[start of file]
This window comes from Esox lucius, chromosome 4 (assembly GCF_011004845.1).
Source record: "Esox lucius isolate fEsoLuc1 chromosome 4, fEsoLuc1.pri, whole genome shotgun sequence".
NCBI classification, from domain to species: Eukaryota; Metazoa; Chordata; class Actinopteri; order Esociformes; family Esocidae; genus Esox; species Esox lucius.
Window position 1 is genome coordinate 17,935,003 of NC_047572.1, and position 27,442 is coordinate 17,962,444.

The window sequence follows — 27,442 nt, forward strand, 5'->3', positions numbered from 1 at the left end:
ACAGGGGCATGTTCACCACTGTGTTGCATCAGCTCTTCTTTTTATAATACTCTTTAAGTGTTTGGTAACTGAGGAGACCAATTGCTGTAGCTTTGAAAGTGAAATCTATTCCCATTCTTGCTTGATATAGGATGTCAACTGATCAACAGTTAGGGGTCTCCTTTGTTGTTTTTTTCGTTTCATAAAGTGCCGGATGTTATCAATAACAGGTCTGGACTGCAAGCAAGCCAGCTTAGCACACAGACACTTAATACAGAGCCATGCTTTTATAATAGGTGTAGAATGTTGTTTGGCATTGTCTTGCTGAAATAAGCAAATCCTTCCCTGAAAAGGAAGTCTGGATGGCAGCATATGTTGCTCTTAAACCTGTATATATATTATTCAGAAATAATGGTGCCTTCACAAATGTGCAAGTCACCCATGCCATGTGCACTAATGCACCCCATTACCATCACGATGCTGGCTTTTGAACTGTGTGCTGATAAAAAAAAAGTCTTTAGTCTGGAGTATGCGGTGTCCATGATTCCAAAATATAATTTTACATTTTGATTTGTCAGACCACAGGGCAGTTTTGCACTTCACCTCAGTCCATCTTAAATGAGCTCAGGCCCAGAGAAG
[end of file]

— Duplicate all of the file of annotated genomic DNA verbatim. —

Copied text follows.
This window comes from Esox lucius, chromosome 4 (assembly GCF_011004845.1).
Source record: "Esox lucius isolate fEsoLuc1 chromosome 4, fEsoLuc1.pri, whole genome shotgun sequence".
NCBI classification, from domain to species: Eukaryota; Metazoa; Chordata; class Actinopteri; order Esociformes; family Esocidae; genus Esox; species Esox lucius.
Window position 1 is genome coordinate 17,935,003 of NC_047572.1, and position 27,442 is coordinate 17,962,444.

The window sequence follows — 27,442 nt, forward strand, 5'->3', positions numbered from 1 at the left end:
ACAGGGGCATGTTCACCACTGTGTTGCATCAGCTCTTCTTTTTATAATACTCTTTAAGTGTTTGGTAACTGAGGAGACCAATTGCTGTAGCTTTGAAAGTGAAATCTATTCCCATTCTTGCTTGATATAGGATGTCAACTGATCAACAGTTAGGGGTCTCCTTTGTTGTTTTTTTCGTTTCATAAAGTGCCGGATGTTATCAATAACAGGTCTGGACTGCAAGCAAGCCAGCTTAGCACACAGACACTTAATACAGAGCCATGCTTTTATAATAGGTGTAGAATGTTGTTTGGCATTGTCTTGCTGAAATAAGCAAATCCTTCCCTGAAAAGGAAGTCTGGATGGCAGCATATGTTGCTCTTAAACCTGTATATATATTATTCAGAAATAATGGTGCCTTCACAAATGTGCAAGTCACCCATGCCATGTGCACTAATGCACCCCATTACCATCACGATGCTGGCTTTTGAACTGTGTGCTGATAAAAAAAAAGTCTTTAGTCTGGAGTATGCGGTGTCCATGATTCCAAAATATAATTTTACATTTTGATTTGTCAGACCACAGGGCAGTTTTGCACTTCACCTCAGTCCATCTTAAATGAGCTCAGGCCCAGAGAAG